While low inflation might sound great, a never-ending shortfall might hurt the economy. Modest price increases can brighten the economic picture by allowing wages to rise without crushing profits. Janet L. Yellen, the Fed’s former chairwoman, often describes inflation as a lubricant on the wheels of the labor market: It keeps wages chugging along.

“I am concerned that inflation is running lower than I would expect, especially considering that now we’ve had sub-4 percent unemployment for a long time, we’ve had growth that’s surprised to the upside,” James Bullard, the president of the Federal Reserve Bank of St. Louis, said in an interview. “We’re on the wrong side, and it’s kind of going in the wrong direction.”

The breakdown leaves the Fed staring down an uncomfortable question. If officials can’t get that old chain reaction to work 10 years into an economic expansion, against a backdrop of tax cuts and high government spending, and with exceptionally low joblessness, will they ever?

The Fed’s chairman, Jerome H. Powell, has called weak inflation “one of the major challenges of our time.” In part to address it, he has led the Fed to embark on a yearlong review of its communications, tools and strategy. A major goal is determining what is reining in price gains and what can drive inflation back to the Fed’s target in a sustainable way.

Extra labor supply is one obvious culprit. Since 2016 at least some Fed officials have declared the labor market “at or near full employment.” But the job market keeps surprising them. Prime-age workers are hanging on to their positions for longer.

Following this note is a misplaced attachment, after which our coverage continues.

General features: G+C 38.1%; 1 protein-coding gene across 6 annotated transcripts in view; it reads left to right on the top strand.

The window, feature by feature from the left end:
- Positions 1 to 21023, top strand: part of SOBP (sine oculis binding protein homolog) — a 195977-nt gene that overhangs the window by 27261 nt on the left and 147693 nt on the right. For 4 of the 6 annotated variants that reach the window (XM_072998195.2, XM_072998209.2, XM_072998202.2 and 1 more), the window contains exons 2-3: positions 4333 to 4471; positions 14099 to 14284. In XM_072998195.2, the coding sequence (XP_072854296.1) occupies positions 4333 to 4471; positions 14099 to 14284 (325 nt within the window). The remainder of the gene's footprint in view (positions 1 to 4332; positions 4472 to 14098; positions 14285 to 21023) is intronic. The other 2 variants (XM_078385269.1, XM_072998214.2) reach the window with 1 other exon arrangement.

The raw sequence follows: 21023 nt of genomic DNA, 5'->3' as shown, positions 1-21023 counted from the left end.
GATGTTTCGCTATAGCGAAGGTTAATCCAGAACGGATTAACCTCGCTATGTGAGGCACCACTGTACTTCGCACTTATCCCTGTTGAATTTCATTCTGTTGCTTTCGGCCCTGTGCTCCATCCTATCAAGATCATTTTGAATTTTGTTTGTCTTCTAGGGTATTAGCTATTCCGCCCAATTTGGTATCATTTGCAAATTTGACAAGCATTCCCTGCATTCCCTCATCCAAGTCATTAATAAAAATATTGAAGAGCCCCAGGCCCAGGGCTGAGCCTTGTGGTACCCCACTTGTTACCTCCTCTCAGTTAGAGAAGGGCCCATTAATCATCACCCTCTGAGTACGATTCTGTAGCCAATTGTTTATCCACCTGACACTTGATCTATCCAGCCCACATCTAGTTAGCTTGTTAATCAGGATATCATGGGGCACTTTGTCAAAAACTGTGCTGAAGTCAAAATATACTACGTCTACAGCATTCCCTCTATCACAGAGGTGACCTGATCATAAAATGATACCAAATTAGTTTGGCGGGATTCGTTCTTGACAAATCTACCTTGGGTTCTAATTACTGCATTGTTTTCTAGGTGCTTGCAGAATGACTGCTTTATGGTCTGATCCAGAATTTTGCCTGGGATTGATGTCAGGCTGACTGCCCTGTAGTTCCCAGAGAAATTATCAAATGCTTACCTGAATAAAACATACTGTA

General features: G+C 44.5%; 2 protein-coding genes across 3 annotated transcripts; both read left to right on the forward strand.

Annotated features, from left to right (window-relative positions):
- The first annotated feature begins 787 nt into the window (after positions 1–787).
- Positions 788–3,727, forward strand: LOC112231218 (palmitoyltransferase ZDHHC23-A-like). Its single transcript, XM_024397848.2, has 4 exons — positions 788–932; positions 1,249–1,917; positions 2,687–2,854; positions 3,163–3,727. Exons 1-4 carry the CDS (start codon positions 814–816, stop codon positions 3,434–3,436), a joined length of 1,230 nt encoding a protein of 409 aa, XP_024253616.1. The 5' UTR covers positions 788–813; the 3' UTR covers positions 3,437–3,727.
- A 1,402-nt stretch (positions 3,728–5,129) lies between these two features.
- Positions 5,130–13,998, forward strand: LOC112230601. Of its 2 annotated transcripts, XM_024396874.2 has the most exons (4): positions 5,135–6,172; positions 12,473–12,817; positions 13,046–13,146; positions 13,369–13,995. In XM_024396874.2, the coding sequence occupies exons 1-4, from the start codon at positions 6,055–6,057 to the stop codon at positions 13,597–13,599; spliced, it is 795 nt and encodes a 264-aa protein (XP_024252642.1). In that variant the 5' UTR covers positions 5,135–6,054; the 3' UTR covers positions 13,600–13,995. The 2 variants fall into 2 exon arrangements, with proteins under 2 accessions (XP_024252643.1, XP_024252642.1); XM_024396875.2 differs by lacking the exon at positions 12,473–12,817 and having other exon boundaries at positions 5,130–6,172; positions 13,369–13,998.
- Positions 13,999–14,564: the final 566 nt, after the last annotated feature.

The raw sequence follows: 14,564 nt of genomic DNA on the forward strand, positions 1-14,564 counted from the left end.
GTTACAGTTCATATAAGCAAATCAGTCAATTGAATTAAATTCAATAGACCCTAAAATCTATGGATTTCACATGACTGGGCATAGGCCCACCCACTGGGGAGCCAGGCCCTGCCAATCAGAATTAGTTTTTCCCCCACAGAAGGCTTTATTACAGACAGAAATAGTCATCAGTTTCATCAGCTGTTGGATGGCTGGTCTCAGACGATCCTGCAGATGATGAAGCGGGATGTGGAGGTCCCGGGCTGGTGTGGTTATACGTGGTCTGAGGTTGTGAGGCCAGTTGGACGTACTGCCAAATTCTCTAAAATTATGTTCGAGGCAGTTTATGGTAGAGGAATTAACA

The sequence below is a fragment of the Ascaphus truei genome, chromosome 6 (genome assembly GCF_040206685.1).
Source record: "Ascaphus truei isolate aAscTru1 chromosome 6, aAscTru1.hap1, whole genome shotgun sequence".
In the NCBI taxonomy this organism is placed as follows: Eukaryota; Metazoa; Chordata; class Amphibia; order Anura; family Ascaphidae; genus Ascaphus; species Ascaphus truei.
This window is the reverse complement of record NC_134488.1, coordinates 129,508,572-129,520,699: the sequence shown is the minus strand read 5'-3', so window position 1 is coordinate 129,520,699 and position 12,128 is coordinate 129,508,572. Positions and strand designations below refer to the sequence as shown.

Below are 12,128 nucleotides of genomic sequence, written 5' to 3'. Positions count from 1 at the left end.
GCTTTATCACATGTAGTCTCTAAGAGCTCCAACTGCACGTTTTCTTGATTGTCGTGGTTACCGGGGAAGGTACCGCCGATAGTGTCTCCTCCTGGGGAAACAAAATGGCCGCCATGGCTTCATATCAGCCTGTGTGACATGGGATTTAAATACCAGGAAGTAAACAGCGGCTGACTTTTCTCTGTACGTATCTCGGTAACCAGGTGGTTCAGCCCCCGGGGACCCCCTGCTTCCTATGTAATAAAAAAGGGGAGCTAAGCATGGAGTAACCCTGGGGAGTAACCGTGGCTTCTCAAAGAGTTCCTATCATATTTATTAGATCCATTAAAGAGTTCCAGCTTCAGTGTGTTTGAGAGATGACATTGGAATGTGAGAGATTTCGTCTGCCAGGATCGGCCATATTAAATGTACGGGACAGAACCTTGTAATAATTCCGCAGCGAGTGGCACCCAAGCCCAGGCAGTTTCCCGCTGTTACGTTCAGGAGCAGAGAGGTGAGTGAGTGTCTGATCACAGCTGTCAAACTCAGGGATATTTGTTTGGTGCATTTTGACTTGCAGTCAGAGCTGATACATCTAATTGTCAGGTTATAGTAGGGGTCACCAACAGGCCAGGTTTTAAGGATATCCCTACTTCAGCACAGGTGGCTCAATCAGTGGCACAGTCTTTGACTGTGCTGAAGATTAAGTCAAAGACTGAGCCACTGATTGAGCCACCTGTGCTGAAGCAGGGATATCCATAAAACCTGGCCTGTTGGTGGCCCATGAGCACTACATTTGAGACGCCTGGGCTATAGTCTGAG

That has provided an unexpected source of new employees, enabling brisk hiring to persist without a run-up in wages and prices. Average hourly earnings have shown progress without rocketing up.

Officials have repeatedly lowered their estimates of sustainable unemployment as a result, and Richard Clarida, the Fed’s vice chairman, has suggested that the jobless rate is “not far below many estimates” at that revised level.

Neel Kashkari, the president of the Federal Reserve Bank of Minneapolis, goes a step further. He thinks that the Fed, which has raised interest rates nine times since 2015, began doing so too early and that the economy remains below full employment. Premature tightening has convinced the public that inflation won’t rise to 2 percent this business cycle, he thinks, and now consumers and businesses are acting accordingly.

Beyond slack in the labor force and expectations, forces like technology and globalization may be restraining pricing power. Consumers with Amazon and Yelp in their pockets can easily avoid overpaying.